Seeing beyond can also be an opportunity, not only towards seeing beyond the complicity of the PA, but also seeing beyond colonial capitalist structures of sovereignty as defined through the nation-state. Seeing beyond to recover our sense of who we are. The anti-colonial struggle in Palestine can and must challenge outdated goals of recognition. Peoplehood among Palestinians is an active verb that moves beyond the traps of nation-state independence into liberation.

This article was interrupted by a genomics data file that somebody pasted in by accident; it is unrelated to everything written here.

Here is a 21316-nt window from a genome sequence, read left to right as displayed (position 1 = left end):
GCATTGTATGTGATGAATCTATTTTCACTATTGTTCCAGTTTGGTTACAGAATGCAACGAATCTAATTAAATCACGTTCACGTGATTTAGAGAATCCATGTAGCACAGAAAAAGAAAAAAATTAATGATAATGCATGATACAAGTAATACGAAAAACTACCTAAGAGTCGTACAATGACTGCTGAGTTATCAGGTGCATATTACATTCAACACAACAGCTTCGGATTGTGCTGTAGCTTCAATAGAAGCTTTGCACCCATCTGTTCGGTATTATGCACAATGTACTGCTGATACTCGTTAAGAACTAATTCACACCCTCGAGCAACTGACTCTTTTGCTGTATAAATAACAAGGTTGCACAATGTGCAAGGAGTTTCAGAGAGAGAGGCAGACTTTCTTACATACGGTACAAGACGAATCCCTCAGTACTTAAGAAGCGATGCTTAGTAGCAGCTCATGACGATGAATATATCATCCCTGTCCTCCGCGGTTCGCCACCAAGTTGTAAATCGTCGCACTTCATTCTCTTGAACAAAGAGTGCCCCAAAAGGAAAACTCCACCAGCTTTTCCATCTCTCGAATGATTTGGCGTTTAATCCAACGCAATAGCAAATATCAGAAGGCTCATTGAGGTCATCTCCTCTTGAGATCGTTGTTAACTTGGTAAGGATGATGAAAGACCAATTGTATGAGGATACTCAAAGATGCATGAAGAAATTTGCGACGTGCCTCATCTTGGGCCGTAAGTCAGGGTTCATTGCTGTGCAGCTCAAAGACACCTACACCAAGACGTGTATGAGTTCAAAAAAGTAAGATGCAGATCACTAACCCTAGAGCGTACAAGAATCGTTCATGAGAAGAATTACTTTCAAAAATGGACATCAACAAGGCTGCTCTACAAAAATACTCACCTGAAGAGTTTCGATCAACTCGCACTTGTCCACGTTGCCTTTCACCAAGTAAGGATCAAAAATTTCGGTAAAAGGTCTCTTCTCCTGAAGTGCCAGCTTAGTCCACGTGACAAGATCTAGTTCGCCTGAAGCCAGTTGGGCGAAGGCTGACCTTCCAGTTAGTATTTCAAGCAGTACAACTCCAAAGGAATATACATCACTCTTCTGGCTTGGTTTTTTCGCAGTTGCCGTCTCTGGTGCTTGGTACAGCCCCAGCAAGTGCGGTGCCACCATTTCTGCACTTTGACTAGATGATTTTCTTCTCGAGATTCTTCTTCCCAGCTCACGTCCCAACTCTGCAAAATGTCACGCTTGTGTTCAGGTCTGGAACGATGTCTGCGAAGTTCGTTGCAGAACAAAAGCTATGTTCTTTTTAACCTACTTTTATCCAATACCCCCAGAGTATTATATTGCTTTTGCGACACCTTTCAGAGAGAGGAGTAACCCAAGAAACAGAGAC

In response to the murder of Bannat, some people, particularly in Ramallah – the seat of whatever power the PA has been afforded by the settler state – took to the streets in protest and the PA “security” apparatus responded with violence and suppression. The intensity of their force was unadulteratedly gendered, deliberately targeting women’s bodies with blunt force. Our bodies became archives of this force, marked quite literally by their blows. Protests these days in Ramallah often feel like performance: we neither confront nor are yet challenged by the settler army. This was not always the case in Ramallah and is rarely or ever the case outside of the city, where the settler army remains a constant presence. This is, after all, an ongoing military occupation and siege. Maybe that is why these protests against the PA felt and were so different?